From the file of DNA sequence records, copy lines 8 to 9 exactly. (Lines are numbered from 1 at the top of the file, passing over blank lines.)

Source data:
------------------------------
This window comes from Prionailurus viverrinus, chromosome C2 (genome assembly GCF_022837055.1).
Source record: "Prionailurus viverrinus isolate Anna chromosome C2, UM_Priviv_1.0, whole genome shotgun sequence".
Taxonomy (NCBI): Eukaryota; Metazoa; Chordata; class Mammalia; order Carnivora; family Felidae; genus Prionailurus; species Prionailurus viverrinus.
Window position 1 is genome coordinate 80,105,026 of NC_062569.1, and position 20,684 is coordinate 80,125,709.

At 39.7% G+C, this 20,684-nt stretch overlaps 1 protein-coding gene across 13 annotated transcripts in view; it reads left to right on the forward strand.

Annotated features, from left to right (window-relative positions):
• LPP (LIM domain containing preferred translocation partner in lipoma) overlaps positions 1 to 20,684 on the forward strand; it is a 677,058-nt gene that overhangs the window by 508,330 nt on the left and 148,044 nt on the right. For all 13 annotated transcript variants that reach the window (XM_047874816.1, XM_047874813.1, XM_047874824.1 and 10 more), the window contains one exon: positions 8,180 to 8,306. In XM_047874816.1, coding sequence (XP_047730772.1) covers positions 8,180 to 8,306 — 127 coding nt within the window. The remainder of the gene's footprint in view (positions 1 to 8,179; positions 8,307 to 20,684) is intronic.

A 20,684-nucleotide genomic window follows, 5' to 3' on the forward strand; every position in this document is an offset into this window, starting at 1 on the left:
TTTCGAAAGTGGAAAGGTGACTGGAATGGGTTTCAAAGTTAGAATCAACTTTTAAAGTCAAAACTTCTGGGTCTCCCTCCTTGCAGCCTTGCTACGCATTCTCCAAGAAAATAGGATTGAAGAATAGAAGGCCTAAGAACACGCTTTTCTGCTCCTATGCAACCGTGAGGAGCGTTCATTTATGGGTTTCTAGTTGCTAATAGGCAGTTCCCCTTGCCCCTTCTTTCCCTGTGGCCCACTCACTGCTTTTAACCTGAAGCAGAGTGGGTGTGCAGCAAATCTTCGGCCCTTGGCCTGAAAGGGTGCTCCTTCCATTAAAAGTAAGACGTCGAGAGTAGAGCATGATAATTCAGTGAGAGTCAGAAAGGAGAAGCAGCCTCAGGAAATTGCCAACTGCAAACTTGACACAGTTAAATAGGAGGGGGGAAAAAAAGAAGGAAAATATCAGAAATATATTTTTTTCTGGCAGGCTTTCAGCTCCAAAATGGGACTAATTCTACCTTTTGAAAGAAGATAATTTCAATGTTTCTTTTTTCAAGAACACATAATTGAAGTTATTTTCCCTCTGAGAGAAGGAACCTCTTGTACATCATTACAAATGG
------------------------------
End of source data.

A 20,684-nucleotide genomic window follows, 5' to 3' on the forward strand; every position in this document is an offset into this window, starting at 1 on the left:
TTTCGAAAGTGGAAAGGTGACTGGAATGGGTTTCAAAGTTAGAATCAACTTTTAAAGTCAAAACTTCTGGGTCTCCCTCCTTGCAGCCTTGCTACGCATTCTCCAAGAAAATAGGATTGAAGAATAGAAGGCCTAAGAACACGCTTTTCTGCTCCTATGCAACCGTGAGGAGCGTTCATTTATGGGTTTCTAGTTGCTAATAGGCAGTTCCCCTTGCCCCTTCTTTCCCTGTGGCCCACTCACTGCTTTTAACCTGAAGCAGAGTGGGTGTGCAGCAAATCTTCGGCCCTTGGCCTGAAAGGGTGCTCCTTCCATTAAAAGTAAGACGTCGAGAGTAGAGCATGATAATTCAGTGAGAGTCAGAAAGGAGAAGCAGCCTCAGGAAATTGCCAACTGCAAACTTGACACAGTTAAATAGGAGGGGGGAAAAAAAGAAGGAAAATATCAGAAATATATTTTTTTCTGGCAGGCTTTCAGCTCCAAAATGGGACTAATTCTACCTTTTGAAAGAAGATAATTTCAATGTTTCTTTTTTCAAGAACACATAATTGAAGTTATTTTCCCTCTGAGAGAAGGAACCTCTTGTACATCATTACAAATGG